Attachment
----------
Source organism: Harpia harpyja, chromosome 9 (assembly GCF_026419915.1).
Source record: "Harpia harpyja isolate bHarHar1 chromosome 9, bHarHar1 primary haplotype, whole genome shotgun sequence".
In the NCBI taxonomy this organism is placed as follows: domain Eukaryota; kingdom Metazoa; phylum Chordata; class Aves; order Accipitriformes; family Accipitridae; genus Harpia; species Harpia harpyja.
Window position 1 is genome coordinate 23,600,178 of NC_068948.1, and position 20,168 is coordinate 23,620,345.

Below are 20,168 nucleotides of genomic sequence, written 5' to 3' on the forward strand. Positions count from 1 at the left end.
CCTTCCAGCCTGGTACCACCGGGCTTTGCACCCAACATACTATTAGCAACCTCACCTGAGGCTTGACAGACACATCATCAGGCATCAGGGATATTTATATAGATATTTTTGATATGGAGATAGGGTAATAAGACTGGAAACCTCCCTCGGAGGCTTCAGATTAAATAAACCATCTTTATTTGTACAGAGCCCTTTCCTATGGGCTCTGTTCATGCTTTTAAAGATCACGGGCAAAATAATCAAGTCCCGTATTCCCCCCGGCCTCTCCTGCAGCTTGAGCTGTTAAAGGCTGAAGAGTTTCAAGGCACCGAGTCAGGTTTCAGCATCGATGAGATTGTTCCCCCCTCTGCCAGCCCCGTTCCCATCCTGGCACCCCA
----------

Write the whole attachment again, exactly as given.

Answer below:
Source organism: Harpia harpyja, chromosome 9 (assembly GCF_026419915.1).
Source record: "Harpia harpyja isolate bHarHar1 chromosome 9, bHarHar1 primary haplotype, whole genome shotgun sequence".
In the NCBI taxonomy this organism is placed as follows: domain Eukaryota; kingdom Metazoa; phylum Chordata; class Aves; order Accipitriformes; family Accipitridae; genus Harpia; species Harpia harpyja.
Window position 1 is genome coordinate 23,600,178 of NC_068948.1, and position 20,168 is coordinate 23,620,345.

Below are 20,168 nucleotides of genomic sequence, written 5' to 3' on the forward strand. Positions count from 1 at the left end.
CCTTCCAGCCTGGTACCACCGGGCTTTGCACCCAACATACTATTAGCAACCTCACCTGAGGCTTGACAGACACATCATCAGGCATCAGGGATATTTATATAGATATTTTTGATATGGAGATAGGGTAATAAGACTGGAAACCTCCCTCGGAGGCTTCAGATTAAATAAACCATCTTTATTTGTACAGAGCCCTTTCCTATGGGCTCTGTTCATGCTTTTAAAGATCACGGGCAAAATAATCAAGTCCCGTATTCCCCCCGGCCTCTCCTGCAGCTTGAGCTGTTAAAGGCTGAAGAGTTTCAAGGCACCGAGTCAGGTTTCAGCATCGATGAGATTGTTCCCCCCTCTGCCAGCCCCGTTCCCATCCTGGCACCCCA